Andy Mohr Truck Center, Inc. v. Volvo Trucks North America, No. 16-2788 (7th Cir. 2017)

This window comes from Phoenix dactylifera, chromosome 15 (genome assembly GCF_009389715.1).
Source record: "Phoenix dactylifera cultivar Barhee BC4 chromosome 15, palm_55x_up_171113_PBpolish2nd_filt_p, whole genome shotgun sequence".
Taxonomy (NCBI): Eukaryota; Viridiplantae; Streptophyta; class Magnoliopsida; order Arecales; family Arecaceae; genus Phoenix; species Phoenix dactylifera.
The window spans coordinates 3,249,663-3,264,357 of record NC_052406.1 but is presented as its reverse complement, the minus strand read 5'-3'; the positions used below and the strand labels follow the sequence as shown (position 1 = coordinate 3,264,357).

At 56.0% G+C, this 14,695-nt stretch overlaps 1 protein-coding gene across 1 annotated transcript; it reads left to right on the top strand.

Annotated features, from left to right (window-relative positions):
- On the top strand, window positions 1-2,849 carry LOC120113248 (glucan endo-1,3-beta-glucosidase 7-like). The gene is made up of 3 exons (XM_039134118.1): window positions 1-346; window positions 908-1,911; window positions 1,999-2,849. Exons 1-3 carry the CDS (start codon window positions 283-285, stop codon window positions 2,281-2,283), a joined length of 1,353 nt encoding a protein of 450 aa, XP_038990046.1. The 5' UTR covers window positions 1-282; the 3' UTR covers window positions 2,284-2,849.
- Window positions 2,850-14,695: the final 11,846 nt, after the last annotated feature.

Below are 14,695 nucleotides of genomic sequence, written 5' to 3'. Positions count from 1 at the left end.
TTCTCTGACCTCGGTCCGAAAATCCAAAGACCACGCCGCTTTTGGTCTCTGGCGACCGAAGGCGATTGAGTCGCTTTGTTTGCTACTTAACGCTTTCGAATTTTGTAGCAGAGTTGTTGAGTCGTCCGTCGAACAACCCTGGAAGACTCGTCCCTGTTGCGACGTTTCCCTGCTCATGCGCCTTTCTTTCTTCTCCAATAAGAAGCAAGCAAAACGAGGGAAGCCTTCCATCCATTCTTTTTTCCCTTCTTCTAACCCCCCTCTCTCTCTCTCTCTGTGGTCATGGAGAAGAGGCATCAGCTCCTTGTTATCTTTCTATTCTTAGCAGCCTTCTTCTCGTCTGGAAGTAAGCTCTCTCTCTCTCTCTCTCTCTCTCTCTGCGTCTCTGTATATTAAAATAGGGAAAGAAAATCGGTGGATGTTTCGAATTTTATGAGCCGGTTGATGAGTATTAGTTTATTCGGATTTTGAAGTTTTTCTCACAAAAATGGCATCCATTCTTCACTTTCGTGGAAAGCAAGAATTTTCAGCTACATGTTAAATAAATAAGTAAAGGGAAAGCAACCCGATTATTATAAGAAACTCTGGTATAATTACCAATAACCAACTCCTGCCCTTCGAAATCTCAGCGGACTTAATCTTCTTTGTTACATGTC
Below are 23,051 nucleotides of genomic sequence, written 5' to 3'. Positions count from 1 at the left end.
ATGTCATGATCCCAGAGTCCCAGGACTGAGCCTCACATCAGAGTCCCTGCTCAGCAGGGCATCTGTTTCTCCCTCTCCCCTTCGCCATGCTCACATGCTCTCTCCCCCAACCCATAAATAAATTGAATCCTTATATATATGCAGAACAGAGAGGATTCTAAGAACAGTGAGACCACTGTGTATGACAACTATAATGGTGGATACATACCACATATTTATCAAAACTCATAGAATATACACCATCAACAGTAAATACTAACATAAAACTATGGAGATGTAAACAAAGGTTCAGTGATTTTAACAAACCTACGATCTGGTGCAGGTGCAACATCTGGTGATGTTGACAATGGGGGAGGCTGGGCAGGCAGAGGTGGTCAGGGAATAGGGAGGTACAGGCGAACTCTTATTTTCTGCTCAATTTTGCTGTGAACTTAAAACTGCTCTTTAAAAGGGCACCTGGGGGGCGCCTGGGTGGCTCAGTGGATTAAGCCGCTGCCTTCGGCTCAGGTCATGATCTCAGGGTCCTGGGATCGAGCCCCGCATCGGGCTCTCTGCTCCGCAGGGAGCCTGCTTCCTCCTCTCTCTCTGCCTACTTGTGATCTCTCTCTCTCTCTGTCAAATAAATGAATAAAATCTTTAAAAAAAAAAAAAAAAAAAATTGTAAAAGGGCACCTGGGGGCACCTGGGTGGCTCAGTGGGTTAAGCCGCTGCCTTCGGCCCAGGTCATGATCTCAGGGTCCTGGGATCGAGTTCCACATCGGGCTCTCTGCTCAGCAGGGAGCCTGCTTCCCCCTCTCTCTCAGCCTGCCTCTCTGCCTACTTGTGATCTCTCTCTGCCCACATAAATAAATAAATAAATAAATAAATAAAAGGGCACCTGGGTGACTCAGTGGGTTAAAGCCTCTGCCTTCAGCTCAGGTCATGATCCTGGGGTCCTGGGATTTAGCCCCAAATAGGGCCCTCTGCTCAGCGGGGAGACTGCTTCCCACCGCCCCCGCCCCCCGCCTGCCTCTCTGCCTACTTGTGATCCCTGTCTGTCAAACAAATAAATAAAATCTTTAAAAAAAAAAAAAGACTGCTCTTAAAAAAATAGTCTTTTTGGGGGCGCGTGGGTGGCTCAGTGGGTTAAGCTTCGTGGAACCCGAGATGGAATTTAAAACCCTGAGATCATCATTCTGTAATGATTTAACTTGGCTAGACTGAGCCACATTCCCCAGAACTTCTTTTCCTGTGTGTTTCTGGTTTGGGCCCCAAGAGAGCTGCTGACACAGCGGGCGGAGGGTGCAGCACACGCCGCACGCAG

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In the United States Court of Appeals For the Seventh Circuit ____________________ Nos. 16 2788 and 16 2839 ANDY MOHR TRUCK CENTER, INC., Plaintiff Appellee, Cross Appellant, v. VOLVO TRUCKS NORTH AMERICA, a division of Volvo Group North America, LLC., Defendant Appellant, Cross Appellee. ____________________ Appeals from the United States District Court for the Southern District of Indiana, Indianapolis Division. No. 1:12 cv 00448 — William T. Lawrence, Judge. ____________________ ARGUED APRIL 5, 2017 — DECIDED AUGUST 28, 2017 ____________________ Before WOOD, Chief Judge, and FLAUM and HAMILTON, Cir cuit Judges. WOOD, Chief Judge. Volvo Trucks makes heavy duty trucks, and Andy Mohr Truck Center was one of its dealers. The dealership agreement governing their business dealings was negotiated and concluded in early 2010. Relations be tween them, unfortunately, soured quickly. Before too long, Volvo and Mohr were suing one another in separate federal 2 Nos. 16 2788 and 16 2839 lawsuits, which were consolidated later in the district court. When all was said and done, Mohr won a verdict of $6.5 mil lion, and it prevailed on Volvo’s claim that it breached a com mitment to build a new facility. Volvo staved off Mohr’s claim against it based on Volvo’s failure to award Mohr a Mack Truck franchise. We now have before us Volvo’s appeal and Mohr’s cross appeal, but before we delve into the merits, we turn to some of the nuances of heavy duty truck sales. I In the United States, federal agencies classify trucks with a gross weight of more than 33,001 pounds as class 8, heavy duty trucks. See Greenhouse Gas Emissions Standards and Fuel Efficiency Standards for Medium and Heavy Duty En gines and Vehicles, 76 Fed. Reg. 57,106, 57,114–15 (Sept. 15, 2011). The American heavy duty truck sector “spans a wide range of vehicles” with “unique form[s] and function[s],” including the tractor trailer semis familiar to many drivers. Id. at 57,114. Class 8 trucks are primarily used for freight transportation over long distances. Id. at 57,115. Unlike passenger cars, most class 8 trucks are specially or dered based on customers’ business requirements and speci fications. When a customer wants to order a truck or a fleet of trucks, she generally approaches one or more dealers with her specifications to get a price quote. The dealer then communi cates with the manufacturer in order to negotiate a price at which the manufacturer is willing to sell the truck(s) to the dealer. Based upon this price, the dealer is able to set the price at which it will offer to sell the truck(s) to the customer. In other words, for each sale, the dealer must negotiate two sep arate transactions—an upstream deal with the manufacturer and a downstream deal with the customer. Nos. 16 2788 and 16 2839 3 During the time at issue in this case, Volvo maintained list prices for various models of trucks with various options. But Volvo also offered all its dealers a standard concession (i.e., a percentage discount off the net price), which varied slightly by truck model. On top of this, Volvo operated a program called Retail Sales Assistance (RSA), through which dealers could submit requests for additional concessions. To partici pate in the RSA program, dealers submitted two page request forms detailing relevant information about each customer’s potential order: the model, cab, engine, and transmission types; the quantity of trucks; and the competition (other offers or truck types a customer was considering). Volvo evaluated these requests on a case by case basis and awarded conces sions based on a variety of factors, including the price offered by other manufacturers, the quantity of trucks requested, the truck specifications, Volvo’s production capacity, and the cus tomer’s purchase history. According to Volvo, where two of its dealers were bidding for the same transaction (i.e., the same customer, date, and specifications), Volvo offered each dealer the exact same concession. Based on the concession of fered by Volvo to the dealer, the dealer could then negotiate a price quote with the customer. Although Volvo and its dealers share a common interest in making the sale, their interests diverge—at least poten tially—when it comes to the share of profit each one receives from a given sale. For any final price to the customer, one component represents Volvo’s share, and the other the dealer’s share. The lower the concession Volvo gives to the dealer, the greater its share of that final price (if we assume that the price to the final customer is driven by market supply and demand). The higher the concession—i.e. the more the dealer reaps for its services—the greater the dealer’s profit 4 Nos. 16 2788 and 16 2839 from the sale, at Volvo’s expense. These competing motiva tions can cause discord. II The legal rough patch between Mohr and Volvo began in April 2012, when Volvo sought a declaratory judgment that it was entitled to terminate Mohr’s dealership agreement because Mohr had misrepresented a material fact in connection with its dealer application. During the course of the negotiations, Mohr supposedly had promised Volvo that it would build a new long term facility for the dealership if Volvo awarded the contract to Mohr. After the agreement was final, however, Mohr failed to make good on that promise. We refer to this as the “new facility claim.” Mohr had its own beef: it complained that Volvo had violated the Indiana Franchise Disclosure Act, Ind. Code 23 2 2.5 (IFDA), and the Indiana Deceptive Franchise Practices Act (IDFPA), Ind. Code 23 2 2.7. This violation stemmed from a promise Volvo allegedly made to award Mohr a Mack Truck dealership franchise—something within Volvo’s power because Mack Truck is part of the Volvo Group. See Mack Trucks, About Mack, https://www.macktrucks.com/about mack/ (last visited Aug. 28, 2017). The Mack line would have justified Mohr’s investment in the new facility, and this promise (Mohr said) induced it to enter into the Volvo dealer agreement. But Volvo gave the Mack franchise to another company. We refer to this as the “Mack claim.” Finally, Mohr accused Volvo of providing more favorable concessions on truck pricing to other franchise dealerships through its RSA program than it gave to Mohr. Mohr contended that this violated a provision of the IDFPA that prohibits a franchisor from Nos. 16 2788 and 16 2839 5 “[d]iscriminating unfairly among its franchisees … .” Ind. Code § 23 2 2.7 2(5). The district court consolidated the two actions, and the case dragged on for over three years. During that time, the district court granted summary judgment for Mohr on Volvo’s declaratory judgment claim, holding that the integration clause in the dealer agreement barred the new facility claim. On the negative side for Mohr, the same integration clause doomed its Mack claim. The district court allowed Mohr’s claim for unfair discrimination under the IDFPA to move for ward. It held a trial in which the jury ruled for Mohr and awarded it $6.5 million. Volvo then moved for judgment as a matter of law under Federal Rule of Civil Procedure 50(b), but the district court denied the motion. Mohr’s appeal and Volvo’s cross appeal followed. III We turn first to Volvo’s challenge to the district court’s denial of its Rule 50(b) motion for judgment as a matter of law on Mohr’s claim of discrimination under the IDFPA. We give de novo consideration to this decision, taking the evidence in the light most favorable to the non moving party. Baugh v. Cuprum S.A. de C.V., 845 F.3d 838, 848 (7th Cir. 2017). The jury concluded that Volvo had discriminated unfairly against Mohr, in violation of Indiana law. We will reverse only if no rational jury could have found in Mohr’s favor. Id. at 848–49. At trial, Mohr presented evidence of 13 transactions that formed the basis of the jury’s finding that Volvo had discrim inated against Mohr with respect to price concessions. One instance would be enough to sustain the finding of liability, though a greater number would affect damages. For each of 6 Nos. 16 2788 and 16 2839 the 13 transactions in question, Mohr compared the conces sion it received from Volvo with the concessions that Volvo awarded to other franchisee dealers in various states, each of which had the same terms in their dealer agreements and the same access to the RSA process. The quotes in question were for the same model and year of truck, and for a quantity of more than ten trucks. Each of the concession quotes was lim ited to comparisons within a three month window. Mohr pre pared exhibits for the jury that showed that Mohr received less favorable quotes for concessions than at least some of the comparators did for each deal. Mohr’s industry expert testi fied that he had reviewed all of the RSA data and comparator transactions, and that Volvo had no process to compare price concessions and made no effort to equalize them. Mohr’s sales manager also testified about receiving less favorable price concessions on large fleet transactions. He asserted that Mohr would have made certain sales if it had been given more fa vorable concessions. Volvo offers three reasons why no rational jury could have found that it discriminated unfairly against Mohr: first, that the evidence did not support an inference of unfair discrimi nation; second, that the evidence was insufficient to demon strate causation; and third, that the limitation of remedies pro vision in the dealer agreement precluded Mohr’s claim for damages. We agree with Volvo on its first point, and so we have no need to address causation or remedies. Volvo supports its evidentiary challenge to the inference of discrimination with three sub arguments: (1) that the com parators were not similarly situated in the relevant respects; (2) that the data that purported to show the discrimination was “cherry picked”; and (3) that the IDFPA applies only Nos. 16 2788 and 16 2839 7 within the state of Indiana, and only to discrimination among Indiana dealers. Mohr defends the jury’s verdict on each of these points: it says the comparators were similar; the cherry picking argument was untimely; and the extraterritorial point was waived and in any event lacks merit. There is a dearth of Indiana precedent that might shed light on the meaning of discrimination for purposes of the IDFPA. As best we can tell, Indiana’s courts have not clarified what is meant by “unfair discrimination” in the statute, nor what would be sufficient to make such a showing. At various times, the parties and district court refer to the claim in question as one of “price discrimination” under the statute. That is not helpful. Price discrimination is both an economic concept that refers to the ability to charge each customer the price that reflects that customer’s demand, and a legal concept that appears in the Robinson Patman Act, 15 U.S.C. § 13. The Robinson Patman Act makes it unlawful to charge different prices to different purchasers of like commodities, unless one of the statutory defenses applies (such as meeting competition or cost justification). 15 U.S.C. § 13(a). Because the purpose of Robinson Patman is ostensibly to promote competition, it does not ban all price differences charged to different purchasers of similar commodities; it reaches only those that threaten to injure competition. Volvo Trucks N. Am., Inc. v. Reeder Simco GMC, Inc., 546 U.S. 164, 176–77 (2006). Indiana’s statute, on the other hand, is not concerned with competition at all. Rather, it is intended to protect franchisees. It prohibits coercive, fraudulent, and deceptive behavior to ward franchisees, and limits the types of clauses that may be included in the franchise agreements. See Ind. Code 23 2 2.7. 8 Nos. 16 2788 and 16 2839 The statute makes it unlawful for a franchisor who has en tered into an agreement with a franchisee who resides or op erates in Indiana to engage in certain acts and practices “in relation to the agreement.” Id. § 2. For our purposes, the rele vant practice is “[d]iscriminating unfairly among its fran chisees or unreasonably failing or refusing to comply with any terms of a franchise agreement.” Id. § 2(5). Although no reported Indiana case elucidates what Mohr needed to establish in order successfully to maintain a claim of unfair discrimination, we have held that “[d]iscrimination among franchisees means that as between two or more simi larly situated franchisees, and under similar financial and marketing conditions, a franchisor engaged in less favorable treatment toward the discriminatee than toward other fran chisees.” Canada Dry Corp. v. Nehi Beverage Co., Inc. of Indian apolis, 723 F.2d 512, 521 (7th Cir. 1983). In order to prove dis crimination, plaintiffs must therefore make a showing of “ar bitrary disparate treatment among similarly situated individ uals or entities.” Id. That approach still strikes us as a good reflection of the law, and so we will continue to follow it. As this background suggests, we should begin with the question whether the comparators were similarly situated. This usually is a question of fact for the jury, assuming that the plaintiff has produced enough evidence to reach trial and survive judgment as a matter of law. Coleman v. Donahoe, 667 F.3d 835, 846–47 (7th Cir. 2012). In other contexts, such as Title VII, we have said that precise equivalence is not re quired; the parties must be comparable, not clones. Chaney v. Plainfield Healthcare Ctr., 612 F.3d 908, 916 (7th Cir. 2010). “So long as the distinctions between the plaintiff and the pro posed comparators are not ‘so significant that they render the Nos. 16 2788 and 16 2839 9 comparison effectively useless,’ the similarly situated re quirement is satisfied.” Coleman, 667 F.3d at 846 (citation omit ted). In Canada Dry, we reversed a jury verdict where a franchi see had “introduced no evidence of more favorable treatment of similar bottlers under similar marketing conditions” with regard to the bases for its claim under the IDFPA. 723 F.2d at 521–22 (emphases in original). Here, in contrast, Mohr pre sented at least some evidence of comparable entities, includ ing evidence that other franchisees operated under the same sales and marketing policies; comparator transactions for the same truck model existed; the market for large “fleet transac tions” was national; and the franchisees operated under nearly identical form dealer agreements. While Volvo argues that there were a host of other relevant competitive circum stances, such as differences among the initial concession re quests, the question of how much weight to put on these dif ferences was properly reserved for the jury. We have no rea son to upset its determination. The question whether the 13 transactions in question re vealed that Volvo was “discriminating unfairly” for purposes of the IDFPA gives us more cause for concern. Volvo argues that the transactions in which Mohr received a worse conces sion were “cherry picked” from data that—because of the na ture of the RSA program—could have been manipulated to show almost any conclusion. Volvo contends, for example, that the underlying data showed that Mohr received an equal or greater percentage concession than 79% of the compara tors. More fundamentally, Volvo argues that mere variations in dealings between franchisors and franchisees do not neces sarily show unfair discrimination. 10 Nos. 16 2788 and 16 2839 Mohr begins with a procedural riposte: Volvo waived this argument, it says, by presenting it for the first time in a Rule 50(b) renewed motion for judgment as a matter of law. See FED. R. CIV. P. 50(b). Ordinarily, a party seeking a pre ver dict judgment as a matter of law must spell out the basis on which that judgment might be rendered. Wallace v. McGlothan, 606 F.3d 410, 418 (7th Cir. 2010) (quoting FED. R. CIV. P. 50(a)(2) committee note (1991 amend.)). If the court denies the Rule 50(a) motion, that party may renew its earlier motion under Rule 50(b), but it may raise only the grounds it advanced in the pre verdict 50(a) motion. Id. (citing FED. R. CIV. P. 50(b) committee note (2006 amend.)). “Thus, if a party raises a new argument in its Rule 50(b) motion that was not presented in the Rule 50(a) motion, the non moving party can properly ob ject.” Id. In its response to Volvo’s Rule 50(b) motion, Mohr objected to Volvo’s inclusion of the “cherry picking” argument. The district court, however, understood Volvo as merely advanc ing a new argument in support of a ground that appeared in its original 50(a) motion: that the evidence was insufficient. The court reached the merits of that argument when it denied Volvo’s 50(b) motion, noting that Volvo’s reliance on Reeder Simco, a Robinson Patman case, was misplaced because (as we have said) that statute is concerned with price discrimination that results in competitive injury, not with unfair discrimina tion among franchisees. It is true that the thrust of Volvo’s 50(a) and 50(b) motions was slightly different. Volvo’s 50(a) motion focused on the suf ficiency of the evidence to show unfair discrimination based on the similarities (or lack thereof) between the transactions, whereas the 50(b) motion also attacked the sufficiency of the Nos. 16 2788 and 16 2839 11 evidence as “cherry picked” and too easily manipulated to show discrimination. But these all add up to the same thing: Volvo’s contention that Mohr’s evidence (the 13 transactions in question) was a legally insufficient basis upon which to in fer discrimination under the IDFPA. The district court reason ably found that Volvo was not trying to slip a new point into the case at that late hour. On the merits, Mohr argues that the IDFPA did not require it to show that it was treated less favorably than all other sim ilarly situated franchisees, nor that it received worse conces sions on average. Mohr points out that its industry expert tes tified that he reviewed all of the RSA data and comparator transactions, and that Volvo had no process to compare price concessions and made no effort to equalize them. Mohr also notes that Mohr’s sales manager testified that Mohr was re ceiving less favorable prices concessions on large fleet trans actions. At its heart, this disagreement is about what it takes to “discriminate unfairly” as the IDFPA uses the term. Is every instance of arbitrary and less favorable treatment unfairly dis criminatory? Or must individual instances demonstrate a pat tern? Has a manufacturer such as Volvo violated the law vis à vis someone every time a price varies by as much as a penny? Under Mohr’s theory, every instance in which it received a concession that did not match the best concession on a similar transaction would show discrimination. Under Volvo’s ap proach, the only time a single transaction could be branded as discriminatory is if Volvo provided different concessions based on precisely the same customer specifications (i.e., one in which a customer was shopping around for price quotes between multiple dealers). Otherwise, a plaintiff must show a 12 Nos. 16 2788 and 16 2839 systematic analysis of transactions over time to demonstrate that its treatment was the disfavored exception. As we noted above, we have found no Indiana case to guide us in this determination. We must therefore predict how Indiana’s highest court would decide the issue. Edward E. Gillen Co. v. Ins. Co. of the State of Pa., 825 F.3d 816, 818 (7th Cir. 2016). In interpreting a state employment discrimination statute, the Indiana Supreme Court has adopted the burden shifting approach employed in Title VII cases, see Ind. Dep t of Envtl. Mgmt. v. West, 838 N.E.2d 408, 414 (Ind. 2005), and so that seems a fair place to begin. For purposes of Title VII, one method that a plaintiff can use to demonstrate discrimination on the basis of a protected category is to raise a presumption through a prima facie showing of a violation. To make this prima facie showing, the employee must show that she belonged to a protected class, was meeting the employer’s expectations, suffered an adverse action, and was treated less favorably than those not in her class. At that point, the burden shifts to her employer to articulate a legitimate, nondiscriminatory reason. If the employer does so, the employee may then demonstrate that the employer’s reasons were pretextual. McDonnell Douglas Corp. v. Green, 411 U.S. 792 (1973), as explicated in Tex. Dep t of Cmty. Affairs v. Burdine, 450 U.S. 248 (1981); Filter Specialists, Inc. v. Brooks, 906 N.E.2d 835, 839 (Ind. 2009). But it is important to note a distinction with a difference that makes Title VII an imperfect analogy to the question in our case. Title VII does not prohibit all discrimination, nor does it prohibit all unfair discrimination. Title VII prohibits only discrimination on the basis of certain specified catego ries. Indiana’s franchise protection statute, on the other hand, Nos. 16 2788 and 16 2839 13 prohibits “unfair” discrimination among franchisees, but is silent about what exactly that covers (other than that it must be “in relation to the [franchise] agreement”). To analogize to the employment context, it would be akin to prohibiting a cor poration from discriminating among its employees unfairly, without further detail. Regardless of whether such a law may strike some as be ing overly protectionist or paternalistic, this is what Indiana’s legislature decided was best for the state. The open ended na ture of the rule renders the familiar burden shifting frame work less helpful. The McDonnell Douglas approach works in Title VII cases because it enables courts to isolate and control for a certain type of discrimination (race, sex, national origin, etc.). In order to employ that framework productively in this case, we would need to find a way to control for unfair dis crimination. Mohr argues that this is possible. All a plaintiff would need to show, it contends, is that for any given price conces sion on a like model, one party received a less generous con cession than another. The disfavored party, it reasons, was the victim of forbidden discrimination. Once the plaintiff points to such a case, the franchisor would be required to come up with a legitimate reason for the difference and, if it could not, a jury would be entitled to infer that the discrimination was unfair. Mohr’s approach, however, impermissibly places the burden of proof on the franchisor. Even in Title VII burden shifting cases, the plaintiff has the ultimate burden of show ing that intentional discrimination on the basis of a protected category took place. The IFDA and IDFPA place the burden on the plaintiff— that is, Mohr—to show that any differences in treatment 14 Nos. 16 2788 and 16 2839 among franchisees amounted to unfair discrimination. Mohr has attempted to do so with its evidence of the 13 individual transactions. The franchise agreement specified that the deal ers would participate in the RSA program, to which each of the dealers had access. The program preserved Volvo’s discre tion to grant different concessions for each transaction, with the caveat that Volvo would grant the same concession to any dealers bidding on the same requests from the same customer. Under a normal bidding process, there is bound to be some variation between similar transactions. Not every unex plained variation in treatment, therefore, can be classified as unfair disparate treatment. For instance, it could be the case that the variations eventually equaled out among the fran chisees, or that none of the variations in treatment among the franchisees was significant enough to be branded unfair. Imagine, for example, that the terms of the agreement al lowed Volvo to award price concessions randomly upon re quest from its dealers. Under such a plan, one franchisee might arbitrarily receive a price concession different from that received by another in similar circumstances. But it would not follow from that unexplained difference that the treatment was unfair. The same point applies here. While Mohr can show that it received an inexplicably inferior concession on similar transactions, it has not shown why we must equate the lack of an explanation with unfairness. The discrimination must be in relation to the franchise agreement, and the agree ment in question allows for such discretion by its very terms. This is not to say that a franchisee operating under similar terms could never make a showing of discrimination under the statute. For instance, a franchisee might be able to show that it was consistently awarded worse concessions than its Nos. 16 2788 and 16 2839 15 comparators. A franchisee could also show that a franchisor violated its agreement, offered it worse agreement terms than other franchisees, or discriminated against it by offering less favorable terms for the same purchase by the same customer. But what Mohr offered to the jury did not suffice to permit a finding of unfair discrimination. At most, the evidence showed that Volvo offered no reasoned explanation for giving Mohr a relatively worse concession than it gave to a sample set of other franchisees on similar transactions. But it did not show that such treatment was unfair or discriminatory (i.e., that it was not the norm among franchisees). We conclude, therefore that the district court erred in denying Volvo’s motion under Rule 50(b). The 13 transactions on which Mohr relied showed no more than the fact that sometimes Mohr received the better concession and sometimes a competitor did. More is needed to show “unfair” discrimination. Given this conclusion, we have no need to say more about “cherry picking” of data or about the territorial reach of Indiana’s statute. Even if, as Mohr argues, it was permissible to rely on out of state comparators, that did not cure the fundamental problem with Mohr’s case. We leave for another day—we hope in the Indiana courts—further consideration of the extraterritoriality point. For the record, we also reject Volvo’s argument that statutory damages for unfair discrimination under Ind. Code § 23 2 2.7 2(5) could be restricted by a contractual limit on damages. The remedy for a statutory violation is provided by Ind. Code § 23 2 2.7 4, not by general principles of contract law. Moreover, another Indiana statute governing motor vehicle franchise agreements provides that it is “an unfair practice for a manufacturer or distributor to enter into an agreement in which a dealer is required to waive the provisions of: (1) this chapter; or 16 Nos. 16 2788 and 16 2839 (2) IC 23 2 2.7.” Ind. Code § 9 32 13 8 (allowing exceptions for voluntary agreements in which separate consideration is offered and accepted). If a manufacturer could nullify key protections of the IDFPA simply by inserting contrary language in its franchise agreements, the statutory protections would be worth very little. The point of the statute is to protect franchisees from unfair contractual terms and practices. IV The next claim we address is Volvo’s argument that Mohr breached the dealership agreement by failing to build a new facility in accordance with a promise Mohr allegedly made in the course of negotiations. The district court granted sum mary judgment in Mohr’s favor in this point. Before this court, Volvo argues that this was wrong. According to Volvo, while Mohr was in the process of ap plying to become a Volvo truck dealer, Mohr represented that it would build and relocate to a new and bigger facility within 11 to 13 months. As events unfolded, Mohr did not do so, and Volvo argues that this broken promise entitled it to terminate the agreement, because the dealer agreement allows Volvo to terminate the arrangement for misrepresentation of a material fact in connection with any application for appointment as a dealer. The district court found that the integration clause in the agreement, which provides that the agreement and its at tachments “represent the entire agreement between the Com pany and the Dealer, superseding all prior oral and written agreements or other communications,” bars this claim. It is a general principle of Indiana law that “where the par ties to an agreement have reduced the agreement to a written Nos. 16 2788 and 16 2839 17 document and have included an integration clause that the written document embodies the complete agreement between the parties … the parol evidence rule prohibits courts from considering parol or extrinsic evidence for the purpose of var ying or adding to the terms of the written contract.” Krieg v. Hieber, 802 N.E.2d 938, 943 (Ind. Ct. App. 2004). The mere ex istence of an integration clause, however, does not control whether a writing was intended to be completely integrated. Judson Atkinson Candies, Inc. v. Kenray Assocs., Inc., 719 F.3d 635, 639 (7th Cir. 2013) (citing America s Directories Inc. v. Stellhorn One Hour Photo, Inc., 833 N.E.2d 1059, 1067 (Ind. Ct. App. 2005)). The weight to be accorded to an integration clause will vary on the facts and circumstances of each partic ular case. Franklin v. White, 493 N.E.2d 161, 166–67 (Ind. 1986). The Indiana Supreme Court has specified that one of the factors that can affect the significance of an integration clause is the sophistication of the parties. Where the parties occupy unequal bargaining positions, “the integration clause may not accurately express their meeting of the minds … .” Id. at 166. But where two sophisticated parties have engaged in exten sive preliminary negotiations, the integration clause may be afforded more weight as a reflection of the final terms of their agreement. Id. Volvo and Mohr are both sophisticated parties; both had experience with franchises and dealer agreements. As the dis trict court noted, if the move to a new facility had been mate rial to the decision to enter into the agreement, it ought to have been spelled out in the agreement. Moreover, even if Mohr included plans to build a new facility in its dealer ap plication, those plans could have been foiled for any number of reasons. Volvo does not argue that Mohr never planned to 18 Nos. 16 2788 and 16 2839 construct a new facility. Therefore, even if the integration clause did not bar the evidence, it would be quite a stretch to consider the inclusion of the plan to be a misrepresentation of a material fact, as opposed to the expression of a hope for the future relationship. We see no reason to disturb the district court’s grant of summary judgment in Mohr’s favor on this claim. V Finally, we consider Mohr’s cross appeal, in which Mohr challenges the district court’s rejection of its claim under the IFDA that Volvo intentionally misrepresented that it would provide Mohr with a Mack Truck franchise in exchange for operating a Volvo dealership. The district court granted judg ment on the pleadings for Volvo on this claim, finding that Mohr could not reasonably have relied upon any such repre sentation in light of the existence of the integration clause in the franchise agreement. For purposes of this claim, the integration clause is no longer Mohr’s friend. Mohr resists the implication of incon sistency, however, by noting that Indiana courts do not bar fraudulent inducement claims on the basis of integration clauses. It adds that allowing the district court’s decision to stand would eviscerate the protections of the IFDA. Because this ruling was a judgment on the pleadings pursuant to Fed eral Rule of Civil Procedure 12(c), we ask whether the plead ings state a claim for relief that is plausible on its face, just as we do for challenges under Rule 12(b)(6). See Adams v. City of Indianapolis, 742 F.3d 720, 727–28 (7th Cir. 2014). The IFDA makes it illegal: Nos. 16 2788 and 16 2839 19 (1) to employ any device, scheme or artifice to defraud; (2) to make any untrue statements of a material fact or to omit to state a material fact necessary in order to make the statements made, in the light of circumstances under which they are made, not misleading; or (3) to engage in any act which operates or would operate as a fraud or deceit upon any person. Ind. Code § 23 2 2.5 27. Fraud and deceit under the IFDA in clude “any promise or representation or prediction as to the future not made honestly or in good faith … .” Ind. Code § 23 2 2.5 1. As the district court noted, Mohr’s allegations ordinarily would be sufficient to plead fraud under the IFDA. But Indi ana courts understand the statute to include a requirement that a plaintiff have reasonably relied upon the misrepresen tation. See Hardee s of Maumelle, Ark., Inc. v. Hardee s Food Sys., Inc., 31 F.3d 573, 579 (7th Cir. 1994) (noting that the court would be inclined to follow holdings of the lower Indiana courts that the statute requires proof of reasonable reliance). The district court found that the existence of the integra tion clause rendered any reliance unreasonable as a matter of law, as it rendered extrinsic evidence pertaining to the agree ment between the parties inadmissible. Mohr argues on ap peal that we ought to find that the integration clause (for these purposes) is invalid, because it otherwise would eviscerate the protections conferred by the IFDA. All a manufacturer need do to avoid liability under Indiana’s statute, according 20 Nos. 16 2788 and 16 2839 to Mohr, is to insert a non negotiable integration clause in its agreement with a would be franchisee. But Indiana law already accounts for this potential abuse. As the Indiana Supreme Court has noted, the parol evidence rule is not procedural; it is a rule of preference and substan tive law. Franklin, 493 N.E.2d at 165. Integration clauses are “to be considered as any other contract provision” and should be interpreted along with other relevant evidence on the ques tion of integration. Id. at 166. As we noted above, some of the relevant evidence includes the circumstances in which the parties were contracting. If Mohr had been an unsophisticated party, or if there had been a greater imbalance in bargaining power, the integration clause might not bar evidence of an ex trinsic promise and render reliance on it unreasonable. But those are not the facts before us. Mohr also argues that the integration clause must be dis regarded because Mohr’s claim sounds in fraudulent induce ment. The district court acknowledged that evidence regard ing fraudulent inducement is not barred by an integration clause, but it also observed that fraudulent inducement re quires that the material misrepresentation be of a past or ex isting fact and not, as in this case, a promise for the future. Mohr argues that the district court erred by applying the ex ception for this evidence only to common law fraudulent in ducement claims, and not to claims under the IFDA. Even if the principle applies to both types of claims, the problem of reliance remains. The undisputed facts show that these were sophisticated parties who knew, or should have known, that any terms or promises that were material to the Volvo dealership agreement ought to have been included in their contract. Because the agreement was silent about the Nos. 16 2788 and 16 2839 21 possibility of a future Mack truck dealership, Mohr cannot claim that it reasonably relied upon such a promise, and this aspect of its IFDA claim fails. VI We therefore REVERSE the denial of judgment as a matter of law for Volvo, pursuant to Federal Rule of Civil Procedure 50(b), for the unfair discrimination claim that went to trial, and order that judgment be entered in Volvo’s favor on this part of the case. We AFFIRM the court’s summary judgment in Mohr’s favor on the new facility claim, and we AFFIRM its judgment under Rule 12(c) in Volvo’s favor on the Mack claim. Each party is to bear its own costs on appeal.